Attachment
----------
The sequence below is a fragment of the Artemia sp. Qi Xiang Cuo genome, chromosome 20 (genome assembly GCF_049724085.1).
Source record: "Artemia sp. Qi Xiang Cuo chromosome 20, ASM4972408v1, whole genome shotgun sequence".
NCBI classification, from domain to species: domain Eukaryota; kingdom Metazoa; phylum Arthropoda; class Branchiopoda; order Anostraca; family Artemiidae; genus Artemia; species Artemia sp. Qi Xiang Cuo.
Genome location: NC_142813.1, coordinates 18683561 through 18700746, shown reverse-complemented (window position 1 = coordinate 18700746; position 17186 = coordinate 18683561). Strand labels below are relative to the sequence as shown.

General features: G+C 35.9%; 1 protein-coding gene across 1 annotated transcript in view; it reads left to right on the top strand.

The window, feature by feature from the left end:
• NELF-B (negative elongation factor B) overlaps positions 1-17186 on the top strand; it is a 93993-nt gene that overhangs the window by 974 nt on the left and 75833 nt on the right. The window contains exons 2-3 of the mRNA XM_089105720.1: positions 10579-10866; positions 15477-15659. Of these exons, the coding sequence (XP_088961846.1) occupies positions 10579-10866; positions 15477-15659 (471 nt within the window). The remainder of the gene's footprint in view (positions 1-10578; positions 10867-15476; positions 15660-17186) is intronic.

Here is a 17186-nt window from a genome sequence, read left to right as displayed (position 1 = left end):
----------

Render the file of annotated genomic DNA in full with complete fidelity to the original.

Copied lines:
The sequence below is a fragment of the Artemia sp. Qi Xiang Cuo genome, chromosome 20 (genome assembly GCF_049724085.1).
Source record: "Artemia sp. Qi Xiang Cuo chromosome 20, ASM4972408v1, whole genome shotgun sequence".
NCBI classification, from domain to species: domain Eukaryota; kingdom Metazoa; phylum Arthropoda; class Branchiopoda; order Anostraca; family Artemiidae; genus Artemia; species Artemia sp. Qi Xiang Cuo.
Genome location: NC_142813.1, coordinates 18683561 through 18700746, shown reverse-complemented (window position 1 = coordinate 18700746; position 17186 = coordinate 18683561). Strand labels below are relative to the sequence as shown.

General features: G+C 35.9%; 1 protein-coding gene across 1 annotated transcript in view; it reads left to right on the top strand.

The window, feature by feature from the left end:
• NELF-B (negative elongation factor B) overlaps positions 1-17186 on the top strand; it is a 93993-nt gene that overhangs the window by 974 nt on the left and 75833 nt on the right. The window contains exons 2-3 of the mRNA XM_089105720.1: positions 10579-10866; positions 15477-15659. Of these exons, the coding sequence (XP_088961846.1) occupies positions 10579-10866; positions 15477-15659 (471 nt within the window). The remainder of the gene's footprint in view (positions 1-10578; positions 10867-15476; positions 15660-17186) is intronic.

Here is a 17186-nt window from a genome sequence, read left to right as displayed (position 1 = left end):